By Julie Peachey, Deputy State Treasurer for Consumer Programs

 February 15, 2022

Assets saved in a 529 plan and scholarships are typically seen as complementary strategies to pay for a child’s post-secondary education. Both are great resources for launching a child into their future, but scholarships can feel like a wild card since there is no guarantee that a child – no matter how hard they work – will be awarded one. Families have much greater control over savings if they have the financial resources available. One crucial advantage that family savings have over scholarships is that families can start saving early in a child’s life. 

There is evidence that even a small amount of money set aside for a child’s future education can positively impact whether they go on to attend and complete college. Furthermore, research shows this may be the case, particularly for children from low-to-moderate income families. The reason for this is found in the psychology of hope.  

People don’t hope for something they already have, but rather for something they want in the future. But if that something feels too far off or out of reach – like going to college when no one in their family has ever done so – it’s easy to feel hopelessness instead of hope. In other words, it’s a goal that doesn’t feel achievable. One way to make a goal feel achievable is to create strong links between the present and the future. When a goal feels closer, it spurs action, like working hard in school and saving even a little bit as often as possible, creating real hope and bringing about real results.  

Let’s tie the two concepts – savings and scholarships – together.  

What if scholarships were given earlier in a child’s life? And what if the funds aren’t a reward for academic success but instead serve as a support or a seed for tangible hope? Early scholarships let a child and their family know that hard work in school and saving for future education today will be rewarded later – they are not wasted efforts.  

Even more, what if an institutional structure was in place to provide scholarships earlier in a child’s life? Child Development Accounts (CDAs), also referred to as Children’s Savings Accounts, were designed precisely for this purpose. They are savings or investment accounts for children typically dedicated to postsecondary education expenses with public or private funds provided as initial deposits and incentives.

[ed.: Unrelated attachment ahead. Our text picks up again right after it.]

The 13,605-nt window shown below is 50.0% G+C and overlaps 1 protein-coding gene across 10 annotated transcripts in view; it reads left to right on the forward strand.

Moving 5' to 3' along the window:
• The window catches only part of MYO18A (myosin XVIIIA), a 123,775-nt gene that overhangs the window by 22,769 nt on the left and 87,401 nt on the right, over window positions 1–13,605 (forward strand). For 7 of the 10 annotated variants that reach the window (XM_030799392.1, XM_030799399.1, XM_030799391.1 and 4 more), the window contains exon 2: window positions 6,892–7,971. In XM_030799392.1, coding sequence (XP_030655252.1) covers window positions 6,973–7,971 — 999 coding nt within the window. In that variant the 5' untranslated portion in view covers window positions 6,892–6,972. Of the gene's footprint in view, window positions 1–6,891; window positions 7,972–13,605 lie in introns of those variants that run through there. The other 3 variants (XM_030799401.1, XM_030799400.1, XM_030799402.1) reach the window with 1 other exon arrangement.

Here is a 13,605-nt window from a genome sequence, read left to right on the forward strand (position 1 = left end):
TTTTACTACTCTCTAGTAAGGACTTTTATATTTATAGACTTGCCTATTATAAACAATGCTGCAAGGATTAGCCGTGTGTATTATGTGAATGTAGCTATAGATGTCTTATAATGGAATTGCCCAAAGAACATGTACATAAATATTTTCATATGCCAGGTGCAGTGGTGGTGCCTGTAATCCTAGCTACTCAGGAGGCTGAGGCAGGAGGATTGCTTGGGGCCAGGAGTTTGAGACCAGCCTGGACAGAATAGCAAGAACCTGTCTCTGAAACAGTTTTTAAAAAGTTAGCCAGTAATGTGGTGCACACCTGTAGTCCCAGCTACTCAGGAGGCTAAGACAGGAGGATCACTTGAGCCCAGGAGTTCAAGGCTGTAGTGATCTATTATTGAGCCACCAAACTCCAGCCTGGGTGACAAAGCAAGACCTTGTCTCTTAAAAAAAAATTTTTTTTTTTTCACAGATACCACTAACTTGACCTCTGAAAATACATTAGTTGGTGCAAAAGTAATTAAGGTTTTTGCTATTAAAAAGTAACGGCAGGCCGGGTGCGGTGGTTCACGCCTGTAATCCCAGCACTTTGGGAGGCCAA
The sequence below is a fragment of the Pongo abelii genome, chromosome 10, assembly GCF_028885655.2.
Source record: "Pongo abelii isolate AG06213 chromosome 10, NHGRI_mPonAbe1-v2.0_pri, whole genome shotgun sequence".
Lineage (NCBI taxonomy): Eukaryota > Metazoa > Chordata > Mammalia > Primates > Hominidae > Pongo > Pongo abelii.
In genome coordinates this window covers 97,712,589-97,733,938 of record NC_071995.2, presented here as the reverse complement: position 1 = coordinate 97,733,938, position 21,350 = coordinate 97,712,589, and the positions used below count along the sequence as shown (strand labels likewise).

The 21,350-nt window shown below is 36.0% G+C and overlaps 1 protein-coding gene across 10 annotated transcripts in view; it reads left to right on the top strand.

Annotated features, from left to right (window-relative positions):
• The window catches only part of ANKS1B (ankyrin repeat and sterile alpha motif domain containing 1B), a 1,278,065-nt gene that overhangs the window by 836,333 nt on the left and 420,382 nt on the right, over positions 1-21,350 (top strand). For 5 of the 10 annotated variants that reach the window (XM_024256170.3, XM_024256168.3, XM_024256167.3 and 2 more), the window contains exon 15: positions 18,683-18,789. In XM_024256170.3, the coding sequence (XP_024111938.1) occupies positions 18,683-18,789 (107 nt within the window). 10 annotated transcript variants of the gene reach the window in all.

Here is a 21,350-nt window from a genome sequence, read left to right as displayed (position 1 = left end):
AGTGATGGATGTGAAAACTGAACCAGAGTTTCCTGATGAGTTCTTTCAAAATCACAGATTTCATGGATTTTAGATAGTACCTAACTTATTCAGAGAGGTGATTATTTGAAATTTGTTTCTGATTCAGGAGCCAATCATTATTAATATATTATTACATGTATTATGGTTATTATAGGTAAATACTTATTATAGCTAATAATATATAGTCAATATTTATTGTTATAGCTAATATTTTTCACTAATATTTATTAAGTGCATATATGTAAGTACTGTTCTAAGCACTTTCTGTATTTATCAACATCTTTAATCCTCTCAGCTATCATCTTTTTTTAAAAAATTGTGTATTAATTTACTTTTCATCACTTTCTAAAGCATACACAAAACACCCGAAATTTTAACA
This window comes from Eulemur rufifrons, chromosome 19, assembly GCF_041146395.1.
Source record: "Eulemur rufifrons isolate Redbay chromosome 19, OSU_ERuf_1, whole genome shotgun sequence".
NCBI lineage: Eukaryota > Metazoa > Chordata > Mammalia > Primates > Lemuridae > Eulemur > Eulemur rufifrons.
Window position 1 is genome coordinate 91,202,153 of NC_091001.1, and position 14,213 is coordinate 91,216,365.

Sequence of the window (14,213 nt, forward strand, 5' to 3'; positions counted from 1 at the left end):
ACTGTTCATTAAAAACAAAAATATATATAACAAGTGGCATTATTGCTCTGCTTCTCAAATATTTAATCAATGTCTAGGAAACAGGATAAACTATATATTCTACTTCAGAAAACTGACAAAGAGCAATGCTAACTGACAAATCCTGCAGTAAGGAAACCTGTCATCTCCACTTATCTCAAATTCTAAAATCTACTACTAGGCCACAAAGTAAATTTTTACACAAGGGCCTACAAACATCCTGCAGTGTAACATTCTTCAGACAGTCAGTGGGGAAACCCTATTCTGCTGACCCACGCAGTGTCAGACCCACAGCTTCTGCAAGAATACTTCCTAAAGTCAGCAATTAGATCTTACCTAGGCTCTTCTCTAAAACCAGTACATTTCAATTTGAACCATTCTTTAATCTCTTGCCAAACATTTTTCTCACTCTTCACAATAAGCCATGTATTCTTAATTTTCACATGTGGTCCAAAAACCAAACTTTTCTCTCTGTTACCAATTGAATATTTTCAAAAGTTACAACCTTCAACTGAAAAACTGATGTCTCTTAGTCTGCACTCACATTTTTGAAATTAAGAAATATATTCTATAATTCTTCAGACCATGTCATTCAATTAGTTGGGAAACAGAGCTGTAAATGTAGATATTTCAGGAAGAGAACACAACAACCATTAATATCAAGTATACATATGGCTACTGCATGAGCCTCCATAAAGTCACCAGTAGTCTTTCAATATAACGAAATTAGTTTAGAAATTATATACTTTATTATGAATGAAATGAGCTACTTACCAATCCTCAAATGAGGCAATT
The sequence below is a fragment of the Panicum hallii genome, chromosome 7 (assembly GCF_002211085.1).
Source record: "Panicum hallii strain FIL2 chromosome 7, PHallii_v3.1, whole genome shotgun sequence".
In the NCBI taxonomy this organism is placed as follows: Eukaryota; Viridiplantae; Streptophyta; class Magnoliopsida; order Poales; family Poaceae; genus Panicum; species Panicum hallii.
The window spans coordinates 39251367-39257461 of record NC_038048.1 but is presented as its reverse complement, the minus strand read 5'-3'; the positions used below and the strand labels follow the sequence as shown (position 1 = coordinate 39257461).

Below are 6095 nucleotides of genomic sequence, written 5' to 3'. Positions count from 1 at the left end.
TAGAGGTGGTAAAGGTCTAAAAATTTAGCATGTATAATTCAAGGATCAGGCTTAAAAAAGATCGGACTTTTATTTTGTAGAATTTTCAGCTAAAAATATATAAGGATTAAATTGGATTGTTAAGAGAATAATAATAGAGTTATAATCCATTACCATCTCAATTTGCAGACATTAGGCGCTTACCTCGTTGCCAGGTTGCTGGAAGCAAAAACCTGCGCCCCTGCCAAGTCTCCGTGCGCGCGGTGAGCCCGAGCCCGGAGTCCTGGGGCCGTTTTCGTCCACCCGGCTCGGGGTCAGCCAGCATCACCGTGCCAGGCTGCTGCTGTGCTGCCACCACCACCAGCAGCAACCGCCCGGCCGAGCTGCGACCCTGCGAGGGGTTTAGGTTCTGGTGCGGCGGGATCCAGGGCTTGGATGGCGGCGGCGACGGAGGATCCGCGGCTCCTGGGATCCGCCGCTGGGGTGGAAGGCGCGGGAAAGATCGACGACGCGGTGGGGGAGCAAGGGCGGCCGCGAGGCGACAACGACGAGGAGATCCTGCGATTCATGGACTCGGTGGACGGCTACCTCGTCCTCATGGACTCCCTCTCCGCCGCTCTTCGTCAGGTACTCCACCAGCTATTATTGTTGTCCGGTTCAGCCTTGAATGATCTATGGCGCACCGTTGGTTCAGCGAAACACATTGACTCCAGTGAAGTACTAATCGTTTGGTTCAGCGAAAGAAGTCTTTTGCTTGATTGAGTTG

According to the nonprofit organization Prosperity Now, by the end of 2020, there were 109 CDA programs serving 922,000 children in more than 36 states. Several states have legislated CDA programs utilizing their 529 program as the account infrastructure. In 2019, for example, Pennsylvania launched Keystone Scholars, which invests $100 for each child born to state residents to be used for post-secondary education. Families are encouraged to open their own PA 529 account and save alongside these funds.  

Such CDA programs are essentially an early award scholarship that, like the parental investment often made by wealthier families, can influence a child’s trajectory by making the hope of future education feel closer and more tangible.  

Nonprofit scholarship providers are beginning to use some of their traditional scholarship funds as early awards in CDA programs. For example, the Community Foundation of Wabash County in Indiana was approached by a donor who wanted to provide funding for a traditional scholarship. However, after learning about early award scholarships, the donor opted to create $1,000 deposits to the CDA accounts of students in grades K-4 in Wabash City Schools. Similarly, Maine’s Alfond Grant Program provides a $500 education grant to each of its babies, invested in the state’s 529 program.  

Parents, communities, and state/local governments can work together to help build assets for education early in a child’s life and thus provide the real, tangible hope needed to make a bright future feel more achievable. CDA programs and state 529 plans are well-suited to accommodate early award scholarships, ensuring both the account and the child grow to their full potential. 


About the Author

Julie Peachey is Pennsylvania’s Deputy State Treasurer for Consumer Programs and oversees the Bureau of Savings Programs, including the PA 529 College and Career Savings Program where families have nearly $7 billion saved for their children’s future education. The Bureau is also responsible for the development and advancement of Pennsylvania’s universal children’s savings account program, Keystone Scholars, and administration of the PA ABLE program. Julie also oversees Treasury’s Bureau of Unclaimed Property, which is tasked with returning more than $4 billion in financial and tangible assets owed to Pennsylvanians.